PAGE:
CITY NOTES: War and terror in the pandemic | Pakistan Today

CITY NOTES: War and terror in the pandemic

LAHORE: One would have thought that the sacking of Judge Arshad Malik by the Lahore High Court’s (LHC) administrative committee would have won the applause (raucous, no doubt) of the Pakistan Tehreek-e-Insaf (PTI).

After all, a corrupt element was biting the dust, getting due comeuppance for his association with the head of the Sicilian Mafia, Don Nawaz himself.

The only problem is that the finding means that the LHC does not believe the good judge’s claim that the videos of him were a concoction. Which means that it believes that somebody had videos which did indeed force him to give a guilty verdict in the Al-Azizia reference. Now the committee should pay attention to what happened to Justice Qazi Faez Isa, and is still happening to his family, before criticising, even by implication, any national institutions that might happen to have incriminating tapes.

Shehbaz Sharif was showing a misplaced joy, by asking Pakistan Muslim League-Nawaz (PML-N) workers to offer thanks to the Almighty for the decision. Why is it being assumed that this was a put-up job meant to embarrass certain national institutions by reversing their decisions? And only if Nawaz Sharif’s conviction is quashed will it be possible to argue that national institutions are being made to face embarrassment by Indian agents.

India must be pulling out all stops now because of the embarrassment it faced in Ladakh at the hands of China.

Perhaps India has learnt enough from that episode to decide that it will not fight with China. The United States has been beefing up India to counter China, but it seems that India has not given up a 58-year-old habit. If anyone remembers the 1962 Indo-China War, it ended with India getting a pasting and turning to the US for help in getting it out.

Besides, at the time of the 1962 war, there was no pandemic. The Ladakh battleground is inaccessible enough without any attempts at social distancing. About two centuries ago, it was expected to have more casualties caused by illness than by enemy action. Of course, that changed with the discovery of antibiotics. But it seems we are going back to that era. You might see a victorious division laid low by the coronavirus. Can you bring enough firepower to bear on the enemy while maintaining social distancing?

Well, apart from China and India giving a demonstration of combat in the pandemic, we have also had a demonstration of terrorism under conditions of social distancing, but it was not the usual militants, but people from the Balochistan Liberation Army (BLA). There have been no new infections reported from the attack they carried out at the Pakistan Stock Exchange (PSX), but I cannot imagine that the attacks were not accompanied by a crowd murmuring “kya hua?’” and jostling the others as they edged forward for a closer look. I would not be surprised if they did not take selfies, just to prove they were at the scene.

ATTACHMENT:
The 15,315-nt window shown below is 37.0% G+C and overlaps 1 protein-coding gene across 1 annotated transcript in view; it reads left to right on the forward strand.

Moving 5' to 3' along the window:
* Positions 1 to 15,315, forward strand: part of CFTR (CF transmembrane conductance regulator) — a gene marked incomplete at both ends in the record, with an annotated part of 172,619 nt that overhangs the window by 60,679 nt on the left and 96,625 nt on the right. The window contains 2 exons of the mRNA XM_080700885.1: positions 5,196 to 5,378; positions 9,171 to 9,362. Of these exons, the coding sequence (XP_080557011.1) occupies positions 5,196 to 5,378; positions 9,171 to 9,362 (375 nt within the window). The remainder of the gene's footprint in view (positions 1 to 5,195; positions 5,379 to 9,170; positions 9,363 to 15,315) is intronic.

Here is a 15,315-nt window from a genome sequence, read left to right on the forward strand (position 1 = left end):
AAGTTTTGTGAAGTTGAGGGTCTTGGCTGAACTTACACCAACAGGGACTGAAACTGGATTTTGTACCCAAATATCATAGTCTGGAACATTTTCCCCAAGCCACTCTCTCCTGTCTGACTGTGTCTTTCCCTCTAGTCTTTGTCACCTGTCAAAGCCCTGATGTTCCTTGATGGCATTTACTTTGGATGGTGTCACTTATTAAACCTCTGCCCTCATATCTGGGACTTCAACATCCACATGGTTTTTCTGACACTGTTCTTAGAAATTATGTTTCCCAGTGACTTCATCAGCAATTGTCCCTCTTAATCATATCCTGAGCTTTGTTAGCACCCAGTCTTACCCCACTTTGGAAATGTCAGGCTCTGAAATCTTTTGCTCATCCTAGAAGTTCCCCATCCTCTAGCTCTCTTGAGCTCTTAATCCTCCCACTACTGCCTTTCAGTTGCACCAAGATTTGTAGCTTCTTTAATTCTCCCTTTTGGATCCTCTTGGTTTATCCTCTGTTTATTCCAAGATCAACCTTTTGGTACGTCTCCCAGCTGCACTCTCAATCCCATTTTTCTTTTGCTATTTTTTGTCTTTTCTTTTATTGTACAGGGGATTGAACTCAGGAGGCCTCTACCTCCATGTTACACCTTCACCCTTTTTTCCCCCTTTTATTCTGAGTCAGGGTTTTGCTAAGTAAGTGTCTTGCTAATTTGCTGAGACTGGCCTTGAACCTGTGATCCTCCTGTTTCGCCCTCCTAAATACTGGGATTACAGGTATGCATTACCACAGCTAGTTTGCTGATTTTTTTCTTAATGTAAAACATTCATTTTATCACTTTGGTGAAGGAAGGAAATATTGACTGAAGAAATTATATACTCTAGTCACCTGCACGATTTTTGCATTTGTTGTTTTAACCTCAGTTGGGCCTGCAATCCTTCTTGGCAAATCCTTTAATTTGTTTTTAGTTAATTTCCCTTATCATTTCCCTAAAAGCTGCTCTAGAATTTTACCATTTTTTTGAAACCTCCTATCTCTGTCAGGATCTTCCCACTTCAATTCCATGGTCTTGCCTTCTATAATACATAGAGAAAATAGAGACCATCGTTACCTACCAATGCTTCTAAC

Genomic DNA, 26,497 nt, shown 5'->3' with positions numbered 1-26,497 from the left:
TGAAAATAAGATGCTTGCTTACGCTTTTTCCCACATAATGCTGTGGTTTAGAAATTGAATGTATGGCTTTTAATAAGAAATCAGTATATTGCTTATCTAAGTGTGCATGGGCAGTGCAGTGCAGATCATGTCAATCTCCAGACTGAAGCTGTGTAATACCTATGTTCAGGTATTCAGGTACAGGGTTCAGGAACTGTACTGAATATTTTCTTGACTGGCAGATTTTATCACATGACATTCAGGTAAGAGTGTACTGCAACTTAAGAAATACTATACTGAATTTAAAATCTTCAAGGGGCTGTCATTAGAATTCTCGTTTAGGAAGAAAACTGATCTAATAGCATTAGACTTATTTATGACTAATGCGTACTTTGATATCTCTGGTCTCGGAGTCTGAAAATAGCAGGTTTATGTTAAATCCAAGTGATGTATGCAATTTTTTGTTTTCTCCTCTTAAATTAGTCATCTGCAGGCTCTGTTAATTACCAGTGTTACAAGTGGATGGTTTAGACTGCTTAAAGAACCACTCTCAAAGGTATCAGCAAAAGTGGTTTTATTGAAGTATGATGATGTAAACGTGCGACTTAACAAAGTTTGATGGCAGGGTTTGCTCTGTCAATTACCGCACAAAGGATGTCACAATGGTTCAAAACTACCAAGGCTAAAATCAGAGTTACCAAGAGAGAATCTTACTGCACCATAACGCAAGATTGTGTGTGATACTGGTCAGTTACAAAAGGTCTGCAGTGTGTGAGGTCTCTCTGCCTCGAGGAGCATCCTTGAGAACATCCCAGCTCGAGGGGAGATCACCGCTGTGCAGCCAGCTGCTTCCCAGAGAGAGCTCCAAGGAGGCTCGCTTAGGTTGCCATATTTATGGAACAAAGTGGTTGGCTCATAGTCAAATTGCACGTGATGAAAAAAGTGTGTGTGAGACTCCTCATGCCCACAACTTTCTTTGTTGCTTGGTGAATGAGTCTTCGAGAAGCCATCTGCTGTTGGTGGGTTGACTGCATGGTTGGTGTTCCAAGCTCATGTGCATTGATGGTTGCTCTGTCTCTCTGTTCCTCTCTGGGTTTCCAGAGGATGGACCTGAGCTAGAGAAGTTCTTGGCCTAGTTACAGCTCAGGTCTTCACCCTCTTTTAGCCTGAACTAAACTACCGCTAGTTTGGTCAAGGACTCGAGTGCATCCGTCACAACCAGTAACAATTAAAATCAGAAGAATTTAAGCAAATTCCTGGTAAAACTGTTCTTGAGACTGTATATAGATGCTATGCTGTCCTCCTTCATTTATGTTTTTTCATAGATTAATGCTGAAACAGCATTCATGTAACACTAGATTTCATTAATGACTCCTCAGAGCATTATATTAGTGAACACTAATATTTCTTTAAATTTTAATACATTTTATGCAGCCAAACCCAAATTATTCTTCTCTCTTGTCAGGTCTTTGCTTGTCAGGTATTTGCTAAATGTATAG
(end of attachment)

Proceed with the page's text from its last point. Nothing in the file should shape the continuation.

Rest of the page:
I wonder why the BLA chose the PSX. I mean, militants belonging a certain religion might be expected to, because they believe that joint stock companies are un-Islamic, and trading their shares is prohibited. Of course, they might prefer going after a bank, what with so many banks having headquarters in Karachi. These militants, as a matter of fact, are against modern capitalism, which rests on the banking system as well as joint stock companies. I did not know that the BLA was particularly anti-capitalist. In fact, since there’s a soft spot for it in the US Congress, I assumed that it was pro-capitalism. Unless its Indian trainer and sponsor, RAW, retains a streak of the Nehruvian socialism that I had thought it had abandoned with the advent of the BJP, which is very pro-capitalist in its ideology.

The monsoon is not breaking. There has been a little rain, but the Met Office said that it was pre-monsoonal. The weather is muggy enough though. You mean it will get worse in the monsoon itself? Can it get any worse?
We are apparently trying to get #BlackLivesMatter to take in Kashmiris. I wonder how Kashmiris like being described as Black.



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